Iran vows to press on with Arak reactor
TEHRAN, Nov 23 (AFP) Nov 23, 2006
Iranian Foreign Minister Manouchehr Mottaki said Thursday that Iran would press on with its Arak heavy water reactor with or without help from the UN nuclear watchdog.
The International Atomic Energy Agency (IAEA) was set Thursday to reject Iran's request for technical help in building a nuclear reactor that the West fears could provide weapon's grade material.
"It is part of the agency's duties to help (on Arak) and if they do not help we will do it on our own," Mottaki told reporters.
According to Iranian officials, the Arak plant being constructed about 200 kilometers (120 miles) south of Tehran will be fully operational in 2009. It is of a type that could be adapted to produce plutonium for atomic warheads.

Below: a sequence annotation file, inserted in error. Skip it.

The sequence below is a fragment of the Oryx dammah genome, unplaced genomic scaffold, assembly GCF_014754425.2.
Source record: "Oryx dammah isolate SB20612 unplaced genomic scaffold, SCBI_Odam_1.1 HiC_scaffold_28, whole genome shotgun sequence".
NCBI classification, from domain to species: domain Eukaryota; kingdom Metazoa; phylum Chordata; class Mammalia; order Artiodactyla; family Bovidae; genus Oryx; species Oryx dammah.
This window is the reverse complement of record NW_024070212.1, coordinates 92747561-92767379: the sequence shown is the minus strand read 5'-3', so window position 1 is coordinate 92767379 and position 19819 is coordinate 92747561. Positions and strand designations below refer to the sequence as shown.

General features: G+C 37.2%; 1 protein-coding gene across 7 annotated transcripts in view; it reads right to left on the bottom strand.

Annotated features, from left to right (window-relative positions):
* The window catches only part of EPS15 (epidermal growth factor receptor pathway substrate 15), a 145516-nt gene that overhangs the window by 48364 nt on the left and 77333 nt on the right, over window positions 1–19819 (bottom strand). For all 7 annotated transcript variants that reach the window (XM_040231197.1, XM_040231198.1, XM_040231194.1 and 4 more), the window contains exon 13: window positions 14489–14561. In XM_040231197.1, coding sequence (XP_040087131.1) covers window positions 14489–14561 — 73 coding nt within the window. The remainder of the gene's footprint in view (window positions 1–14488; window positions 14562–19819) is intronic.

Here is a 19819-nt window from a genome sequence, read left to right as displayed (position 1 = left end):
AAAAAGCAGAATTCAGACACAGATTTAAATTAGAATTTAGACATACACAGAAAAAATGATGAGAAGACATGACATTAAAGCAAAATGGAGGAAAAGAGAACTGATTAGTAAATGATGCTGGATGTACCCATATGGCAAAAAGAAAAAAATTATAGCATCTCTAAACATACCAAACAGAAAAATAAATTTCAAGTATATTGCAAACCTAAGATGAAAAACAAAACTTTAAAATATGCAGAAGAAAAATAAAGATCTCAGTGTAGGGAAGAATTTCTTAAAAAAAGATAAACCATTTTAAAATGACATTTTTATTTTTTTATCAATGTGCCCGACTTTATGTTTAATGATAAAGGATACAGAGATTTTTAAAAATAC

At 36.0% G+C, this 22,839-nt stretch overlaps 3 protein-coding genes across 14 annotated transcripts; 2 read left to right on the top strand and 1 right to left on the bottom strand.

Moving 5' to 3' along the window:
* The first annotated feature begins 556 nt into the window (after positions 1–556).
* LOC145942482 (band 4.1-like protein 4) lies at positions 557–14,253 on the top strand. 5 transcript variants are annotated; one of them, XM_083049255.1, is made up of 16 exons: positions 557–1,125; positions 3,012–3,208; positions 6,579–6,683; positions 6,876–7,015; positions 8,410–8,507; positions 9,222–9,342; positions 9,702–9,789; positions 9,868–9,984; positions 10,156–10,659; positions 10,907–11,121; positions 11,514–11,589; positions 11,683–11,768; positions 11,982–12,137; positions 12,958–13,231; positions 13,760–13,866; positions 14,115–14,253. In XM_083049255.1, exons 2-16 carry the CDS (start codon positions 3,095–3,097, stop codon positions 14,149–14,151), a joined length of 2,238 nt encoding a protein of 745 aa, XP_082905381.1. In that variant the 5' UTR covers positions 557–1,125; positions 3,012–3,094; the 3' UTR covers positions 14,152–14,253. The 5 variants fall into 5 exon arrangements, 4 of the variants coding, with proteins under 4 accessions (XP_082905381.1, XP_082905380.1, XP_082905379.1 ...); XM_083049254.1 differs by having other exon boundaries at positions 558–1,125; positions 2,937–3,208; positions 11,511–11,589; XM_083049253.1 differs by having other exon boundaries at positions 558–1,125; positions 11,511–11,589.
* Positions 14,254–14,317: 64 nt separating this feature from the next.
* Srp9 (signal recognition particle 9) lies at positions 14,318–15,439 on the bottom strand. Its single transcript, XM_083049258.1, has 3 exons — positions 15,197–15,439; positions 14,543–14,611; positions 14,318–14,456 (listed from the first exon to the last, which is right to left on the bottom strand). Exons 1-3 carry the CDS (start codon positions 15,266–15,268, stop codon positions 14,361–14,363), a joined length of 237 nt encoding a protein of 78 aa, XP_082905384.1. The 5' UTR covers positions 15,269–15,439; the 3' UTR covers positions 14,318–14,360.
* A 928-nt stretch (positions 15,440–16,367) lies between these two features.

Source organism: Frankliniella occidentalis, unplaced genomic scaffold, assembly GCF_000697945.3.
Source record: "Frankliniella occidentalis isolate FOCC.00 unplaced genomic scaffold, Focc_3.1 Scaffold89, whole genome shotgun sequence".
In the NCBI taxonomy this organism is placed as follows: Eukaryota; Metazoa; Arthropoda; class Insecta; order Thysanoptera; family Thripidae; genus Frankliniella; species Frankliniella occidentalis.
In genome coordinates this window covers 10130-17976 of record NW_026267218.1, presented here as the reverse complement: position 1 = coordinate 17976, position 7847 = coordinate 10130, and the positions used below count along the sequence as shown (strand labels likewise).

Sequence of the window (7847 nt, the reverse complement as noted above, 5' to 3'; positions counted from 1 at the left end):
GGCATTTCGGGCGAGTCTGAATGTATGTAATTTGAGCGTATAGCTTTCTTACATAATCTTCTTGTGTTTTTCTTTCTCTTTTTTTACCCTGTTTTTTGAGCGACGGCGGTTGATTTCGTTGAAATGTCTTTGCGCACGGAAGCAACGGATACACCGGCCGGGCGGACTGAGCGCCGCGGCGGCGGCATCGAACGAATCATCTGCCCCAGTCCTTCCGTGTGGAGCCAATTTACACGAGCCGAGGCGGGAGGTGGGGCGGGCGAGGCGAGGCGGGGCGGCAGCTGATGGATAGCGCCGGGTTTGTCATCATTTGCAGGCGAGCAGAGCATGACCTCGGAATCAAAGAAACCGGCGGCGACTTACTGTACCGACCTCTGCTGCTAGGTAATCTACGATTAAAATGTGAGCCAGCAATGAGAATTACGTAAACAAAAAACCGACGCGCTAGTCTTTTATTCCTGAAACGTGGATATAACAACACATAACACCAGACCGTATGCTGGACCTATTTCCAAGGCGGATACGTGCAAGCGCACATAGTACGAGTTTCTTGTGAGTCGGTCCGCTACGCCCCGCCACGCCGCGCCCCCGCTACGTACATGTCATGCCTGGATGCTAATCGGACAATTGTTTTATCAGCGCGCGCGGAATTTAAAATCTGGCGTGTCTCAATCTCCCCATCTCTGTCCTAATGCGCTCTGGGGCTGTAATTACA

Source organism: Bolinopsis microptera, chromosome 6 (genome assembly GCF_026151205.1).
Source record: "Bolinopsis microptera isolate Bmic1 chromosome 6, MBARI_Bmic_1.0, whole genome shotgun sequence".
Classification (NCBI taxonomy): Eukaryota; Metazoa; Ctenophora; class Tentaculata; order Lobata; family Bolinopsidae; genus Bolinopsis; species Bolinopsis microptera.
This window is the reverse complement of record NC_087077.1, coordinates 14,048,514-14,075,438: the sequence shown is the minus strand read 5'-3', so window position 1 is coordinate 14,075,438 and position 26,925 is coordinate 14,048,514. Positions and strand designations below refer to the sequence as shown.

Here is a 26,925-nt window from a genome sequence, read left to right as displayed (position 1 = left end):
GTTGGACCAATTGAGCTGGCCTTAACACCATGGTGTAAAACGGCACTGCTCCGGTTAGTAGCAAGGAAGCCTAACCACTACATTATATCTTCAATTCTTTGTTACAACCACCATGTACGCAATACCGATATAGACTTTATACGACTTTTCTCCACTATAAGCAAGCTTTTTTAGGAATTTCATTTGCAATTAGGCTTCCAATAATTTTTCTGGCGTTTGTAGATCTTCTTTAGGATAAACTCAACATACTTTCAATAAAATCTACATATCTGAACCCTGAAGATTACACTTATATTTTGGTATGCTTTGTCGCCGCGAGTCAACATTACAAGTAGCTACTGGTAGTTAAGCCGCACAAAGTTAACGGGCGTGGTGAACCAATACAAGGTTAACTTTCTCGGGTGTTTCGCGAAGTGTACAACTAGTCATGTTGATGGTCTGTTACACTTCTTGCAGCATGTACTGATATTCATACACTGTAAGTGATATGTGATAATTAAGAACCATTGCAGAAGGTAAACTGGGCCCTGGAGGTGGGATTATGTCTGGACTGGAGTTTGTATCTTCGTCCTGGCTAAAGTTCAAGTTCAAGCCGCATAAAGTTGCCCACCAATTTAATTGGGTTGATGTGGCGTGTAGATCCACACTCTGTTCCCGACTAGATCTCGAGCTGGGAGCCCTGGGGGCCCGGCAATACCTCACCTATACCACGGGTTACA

Both the IAEA and the Security Council have called on Iran to "reconsider" building Arak, and a Western diplomat said the IAEA's refusal of assistance for the reactor "should reinforce the point" that Tehran should suspend construction.
The United States and the European Union had argued that Iran, suspected of seeking nuclear weapons and threatened with Security Council sanctions, has no right to technical aid for the Arak reactor.
Iran says the reactor would make isotopes for medical and other peaceful uses. It is to replace a light water research reactor in Tehran, built by the United States before Iran's 1979 Islamic Revolution.All rights reserved. © 2005 Agence France-Presse. Sections of the information displayed on this page (dispatches, photographs, logos) are protected by intellectual property rights owned by Agence France-Presse. As a consequence, you may not copy, reproduce, modify, transmit, publish, display or in any way commercially exploit any of the content of this section without the prior written consent of Agence France-Presse.